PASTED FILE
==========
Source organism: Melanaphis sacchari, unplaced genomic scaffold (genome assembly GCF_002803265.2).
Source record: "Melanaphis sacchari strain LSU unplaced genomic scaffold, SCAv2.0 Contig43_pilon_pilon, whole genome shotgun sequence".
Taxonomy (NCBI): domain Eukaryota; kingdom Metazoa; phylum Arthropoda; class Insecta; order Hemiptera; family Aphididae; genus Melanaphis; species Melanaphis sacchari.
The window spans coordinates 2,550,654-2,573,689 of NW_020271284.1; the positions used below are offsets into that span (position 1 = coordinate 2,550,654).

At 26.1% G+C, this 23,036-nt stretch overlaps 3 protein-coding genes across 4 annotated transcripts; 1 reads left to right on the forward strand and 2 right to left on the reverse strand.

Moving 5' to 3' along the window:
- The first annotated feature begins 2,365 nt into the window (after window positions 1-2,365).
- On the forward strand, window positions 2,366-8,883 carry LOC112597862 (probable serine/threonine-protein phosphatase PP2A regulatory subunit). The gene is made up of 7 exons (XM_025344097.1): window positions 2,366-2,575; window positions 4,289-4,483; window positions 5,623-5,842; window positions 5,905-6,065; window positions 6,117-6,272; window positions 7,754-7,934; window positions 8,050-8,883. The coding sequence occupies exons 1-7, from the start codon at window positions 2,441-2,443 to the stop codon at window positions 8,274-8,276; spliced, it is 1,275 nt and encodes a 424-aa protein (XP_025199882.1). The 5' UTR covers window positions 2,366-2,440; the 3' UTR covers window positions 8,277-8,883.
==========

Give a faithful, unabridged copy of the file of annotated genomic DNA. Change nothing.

Source organism: Melanaphis sacchari, unplaced genomic scaffold (genome assembly GCF_002803265.2).
Source record: "Melanaphis sacchari strain LSU unplaced genomic scaffold, SCAv2.0 Contig43_pilon_pilon, whole genome shotgun sequence".
Taxonomy (NCBI): domain Eukaryota; kingdom Metazoa; phylum Arthropoda; class Insecta; order Hemiptera; family Aphididae; genus Melanaphis; species Melanaphis sacchari.
The window spans coordinates 2,550,654-2,573,689 of NW_020271284.1; the positions used below are offsets into that span (position 1 = coordinate 2,550,654).

At 26.1% G+C, this 23,036-nt stretch overlaps 3 protein-coding genes across 4 annotated transcripts; 1 reads left to right on the forward strand and 2 right to left on the reverse strand.

Moving 5' to 3' along the window:
- The first annotated feature begins 2,365 nt into the window (after window positions 1-2,365).
- On the forward strand, window positions 2,366-8,883 carry LOC112597862 (probable serine/threonine-protein phosphatase PP2A regulatory subunit). The gene is made up of 7 exons (XM_025344097.1): window positions 2,366-2,575; window positions 4,289-4,483; window positions 5,623-5,842; window positions 5,905-6,065; window positions 6,117-6,272; window positions 7,754-7,934; window positions 8,050-8,883. The coding sequence occupies exons 1-7, from the start codon at window positions 2,441-2,443 to the stop codon at window positions 8,274-8,276; spliced, it is 1,275 nt and encodes a 424-aa protein (XP_025199882.1). The 5' UTR covers window positions 2,366-2,440; the 3' UTR covers window positions 8,277-8,883.